Kay Reeve, head of learning disability and transitions in Swindon’s adult care, says: “Because parents, carers and the young person are invited to discuss topics such as their aspirations, what they like to do in their leisure time and where they would like to live, the outcomes are tailored and detailed.”

“Staff create a planning live booklet which encapsulates the work done by the young person at the event that is mainly pictorial to ensure it is easy for the service users to refer to. This booklet is given to a range of professionals who work with the individual to ensure they capture what is important to that young person.”

Talking about the introduction of the link worker role, Kay says “By working with young people and their family/carers before they become adults, the link workers are able to take away some of the stress and anxiety that young people and family/carers often have that is linked to becoming an adult. Having the link workers in the team has been a massive support to us.”

Trendsetter

Swindon claims to be the only local authority in the South West region to take this approach. Planning live was first introduced as a trial four years ago and its success is such that it is starting to be used in the leaving care team, and other children’s social work teams.

“We have seen the positives from using this approach in the way it supports young people when they are transitioning to a new stage in their lives that can be sometimes stressful,” says Kay. “We have one school that is now offering planning live to new students that are either coming to the school or those that are thinking about a key stage in their school lives, such as sixth form because they are seeing its positive impact.” Other schools in the area are also trialling the approach.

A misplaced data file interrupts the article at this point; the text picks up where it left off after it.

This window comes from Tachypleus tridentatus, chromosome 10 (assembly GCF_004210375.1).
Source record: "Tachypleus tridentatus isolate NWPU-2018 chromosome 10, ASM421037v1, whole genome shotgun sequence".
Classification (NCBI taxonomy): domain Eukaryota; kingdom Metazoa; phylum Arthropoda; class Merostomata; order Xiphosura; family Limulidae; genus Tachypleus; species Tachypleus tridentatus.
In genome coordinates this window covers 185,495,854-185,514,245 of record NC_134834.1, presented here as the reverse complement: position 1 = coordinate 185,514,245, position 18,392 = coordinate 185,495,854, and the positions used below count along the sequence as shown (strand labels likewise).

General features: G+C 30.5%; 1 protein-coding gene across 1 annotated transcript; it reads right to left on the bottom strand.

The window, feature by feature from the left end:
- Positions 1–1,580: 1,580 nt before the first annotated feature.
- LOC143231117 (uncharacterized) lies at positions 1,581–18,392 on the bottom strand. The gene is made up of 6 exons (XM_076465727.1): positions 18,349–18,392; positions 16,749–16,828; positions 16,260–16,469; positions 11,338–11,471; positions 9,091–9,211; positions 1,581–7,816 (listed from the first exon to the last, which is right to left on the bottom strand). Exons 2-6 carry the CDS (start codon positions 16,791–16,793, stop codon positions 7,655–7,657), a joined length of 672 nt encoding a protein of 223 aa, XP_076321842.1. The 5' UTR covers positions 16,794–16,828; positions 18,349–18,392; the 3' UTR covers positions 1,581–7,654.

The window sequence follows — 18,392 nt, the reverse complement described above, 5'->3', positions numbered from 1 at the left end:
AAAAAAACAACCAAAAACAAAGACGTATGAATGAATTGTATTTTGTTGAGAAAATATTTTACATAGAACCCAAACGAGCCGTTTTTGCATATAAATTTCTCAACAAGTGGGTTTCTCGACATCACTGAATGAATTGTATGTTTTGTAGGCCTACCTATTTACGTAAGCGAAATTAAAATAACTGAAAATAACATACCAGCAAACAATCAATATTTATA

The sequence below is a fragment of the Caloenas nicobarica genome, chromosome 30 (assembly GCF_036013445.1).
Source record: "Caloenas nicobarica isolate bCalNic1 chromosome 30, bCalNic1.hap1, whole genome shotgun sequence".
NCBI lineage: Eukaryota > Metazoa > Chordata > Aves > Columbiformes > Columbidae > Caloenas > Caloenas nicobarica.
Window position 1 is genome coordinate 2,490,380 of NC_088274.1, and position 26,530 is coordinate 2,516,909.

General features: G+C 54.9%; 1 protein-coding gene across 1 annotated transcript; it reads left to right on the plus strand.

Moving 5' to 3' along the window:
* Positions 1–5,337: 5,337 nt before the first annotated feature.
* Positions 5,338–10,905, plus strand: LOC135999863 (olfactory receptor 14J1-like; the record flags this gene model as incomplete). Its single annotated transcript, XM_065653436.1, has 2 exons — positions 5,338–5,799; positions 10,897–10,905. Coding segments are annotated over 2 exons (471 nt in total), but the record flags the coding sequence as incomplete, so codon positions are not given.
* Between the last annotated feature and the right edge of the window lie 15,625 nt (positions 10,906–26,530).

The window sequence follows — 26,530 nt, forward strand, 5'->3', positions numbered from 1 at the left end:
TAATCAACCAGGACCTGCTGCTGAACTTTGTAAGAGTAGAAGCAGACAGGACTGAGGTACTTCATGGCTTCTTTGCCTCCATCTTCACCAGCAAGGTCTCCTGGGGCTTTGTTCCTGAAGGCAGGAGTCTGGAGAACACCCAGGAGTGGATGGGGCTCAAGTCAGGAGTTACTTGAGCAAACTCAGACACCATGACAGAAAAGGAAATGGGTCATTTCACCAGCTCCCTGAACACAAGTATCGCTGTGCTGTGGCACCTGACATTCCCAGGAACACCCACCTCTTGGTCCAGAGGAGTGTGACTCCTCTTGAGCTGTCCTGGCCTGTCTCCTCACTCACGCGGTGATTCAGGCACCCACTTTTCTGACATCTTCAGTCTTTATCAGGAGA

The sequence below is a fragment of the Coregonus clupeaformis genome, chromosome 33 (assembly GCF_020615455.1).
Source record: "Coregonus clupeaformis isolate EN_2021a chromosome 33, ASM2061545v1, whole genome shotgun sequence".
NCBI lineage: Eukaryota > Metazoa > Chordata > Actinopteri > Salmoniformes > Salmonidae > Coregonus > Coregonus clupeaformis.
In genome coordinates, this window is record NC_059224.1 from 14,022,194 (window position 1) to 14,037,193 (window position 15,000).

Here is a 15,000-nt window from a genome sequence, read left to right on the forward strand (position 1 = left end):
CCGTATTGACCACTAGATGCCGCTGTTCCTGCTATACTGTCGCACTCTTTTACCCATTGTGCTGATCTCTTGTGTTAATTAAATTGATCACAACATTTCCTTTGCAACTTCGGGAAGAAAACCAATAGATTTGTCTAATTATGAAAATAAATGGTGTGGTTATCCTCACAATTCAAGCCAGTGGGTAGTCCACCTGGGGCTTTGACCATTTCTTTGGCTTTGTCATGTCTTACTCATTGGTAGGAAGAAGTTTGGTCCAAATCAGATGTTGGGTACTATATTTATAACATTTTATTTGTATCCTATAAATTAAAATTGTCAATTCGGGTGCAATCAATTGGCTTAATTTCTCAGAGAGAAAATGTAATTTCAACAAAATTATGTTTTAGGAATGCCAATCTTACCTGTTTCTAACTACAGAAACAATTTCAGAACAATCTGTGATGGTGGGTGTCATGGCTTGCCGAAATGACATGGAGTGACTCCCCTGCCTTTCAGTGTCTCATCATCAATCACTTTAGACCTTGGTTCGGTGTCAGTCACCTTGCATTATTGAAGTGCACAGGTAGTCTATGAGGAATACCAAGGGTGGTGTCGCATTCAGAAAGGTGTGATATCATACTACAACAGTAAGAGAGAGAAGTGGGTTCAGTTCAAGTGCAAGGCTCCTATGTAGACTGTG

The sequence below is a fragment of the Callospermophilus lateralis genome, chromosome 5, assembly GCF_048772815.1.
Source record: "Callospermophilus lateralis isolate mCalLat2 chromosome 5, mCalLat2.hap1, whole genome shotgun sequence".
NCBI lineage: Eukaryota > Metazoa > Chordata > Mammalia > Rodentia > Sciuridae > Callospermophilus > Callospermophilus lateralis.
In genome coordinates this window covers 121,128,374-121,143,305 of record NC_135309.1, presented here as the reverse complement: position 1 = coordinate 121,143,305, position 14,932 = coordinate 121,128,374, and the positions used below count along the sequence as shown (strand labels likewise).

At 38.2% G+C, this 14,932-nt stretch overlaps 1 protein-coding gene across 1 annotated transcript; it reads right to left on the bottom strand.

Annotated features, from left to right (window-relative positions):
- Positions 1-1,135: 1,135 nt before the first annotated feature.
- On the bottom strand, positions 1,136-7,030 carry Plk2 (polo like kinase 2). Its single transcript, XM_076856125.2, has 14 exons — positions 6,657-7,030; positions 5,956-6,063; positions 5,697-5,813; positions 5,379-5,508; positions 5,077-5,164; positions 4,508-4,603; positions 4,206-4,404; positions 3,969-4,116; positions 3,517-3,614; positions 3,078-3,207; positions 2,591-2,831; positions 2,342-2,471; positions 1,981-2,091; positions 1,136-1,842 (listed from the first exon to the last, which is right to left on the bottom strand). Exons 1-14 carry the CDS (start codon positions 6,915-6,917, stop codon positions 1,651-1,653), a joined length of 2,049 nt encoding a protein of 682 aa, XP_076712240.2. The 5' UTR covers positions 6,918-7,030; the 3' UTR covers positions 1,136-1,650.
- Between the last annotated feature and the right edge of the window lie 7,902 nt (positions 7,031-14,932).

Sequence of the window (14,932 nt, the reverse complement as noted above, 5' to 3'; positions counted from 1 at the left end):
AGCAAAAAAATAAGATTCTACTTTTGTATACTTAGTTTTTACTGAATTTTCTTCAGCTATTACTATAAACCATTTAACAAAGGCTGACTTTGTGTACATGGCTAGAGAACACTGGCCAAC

Caring culture

Aside from the benefits the planning live approach offers, having link workers support the team has been an asset too.

Faith, who works in the learning disability team, says: “They help to free up time for social workers by doing smaller tasks, such as supporting a service user to get on the housing register, which would take time and their need could escalate if it is not done.”

Link workers have been present in the transitions team for about four years and in the learning disability team for almost a year. It gives us the opportunity to complete court paperwork and complete our assessments,” she says.

I love working in the team because the work is varied and you are exposed to multiple challenges

Professional development

Having more time to focus on more complex cases and tackle their caseloads has a knock-on effect on social workers’ ability to further their professional development.

“It is actually one of the reasons why I have not left after five-and-a-half years with the team,” says Faith. “I feel very lucky that each year, I have had the opportunity to learn and develop and I don’t think I have yet reached the point of stopping. Every time, I have expressed a wish to learn something new, my managers have been open to me finding that opportunity.”

Faith has since completed a university module to train to become a best interests assessor  under the Deprivation of Liberty Safeguards; she has worked with student social workers on their final-year placements and is now looking to increase her training in autism.

Her colleagues Henrietta and Madeline have had similar career development opportunities and welcome the support that the team managers willingly offer.

“I love working in the team because the work is varied and you are exposed to multiple challenges,” says Madeline. “I work within a supportive and stable team that is open and encourages us to ask for help and further our training.”

Henrietta adds: “I really enjoy my work. Having team members that are supportive and friendly is key to the work I do, the managers are always there when you need them and the work is really rewarding.”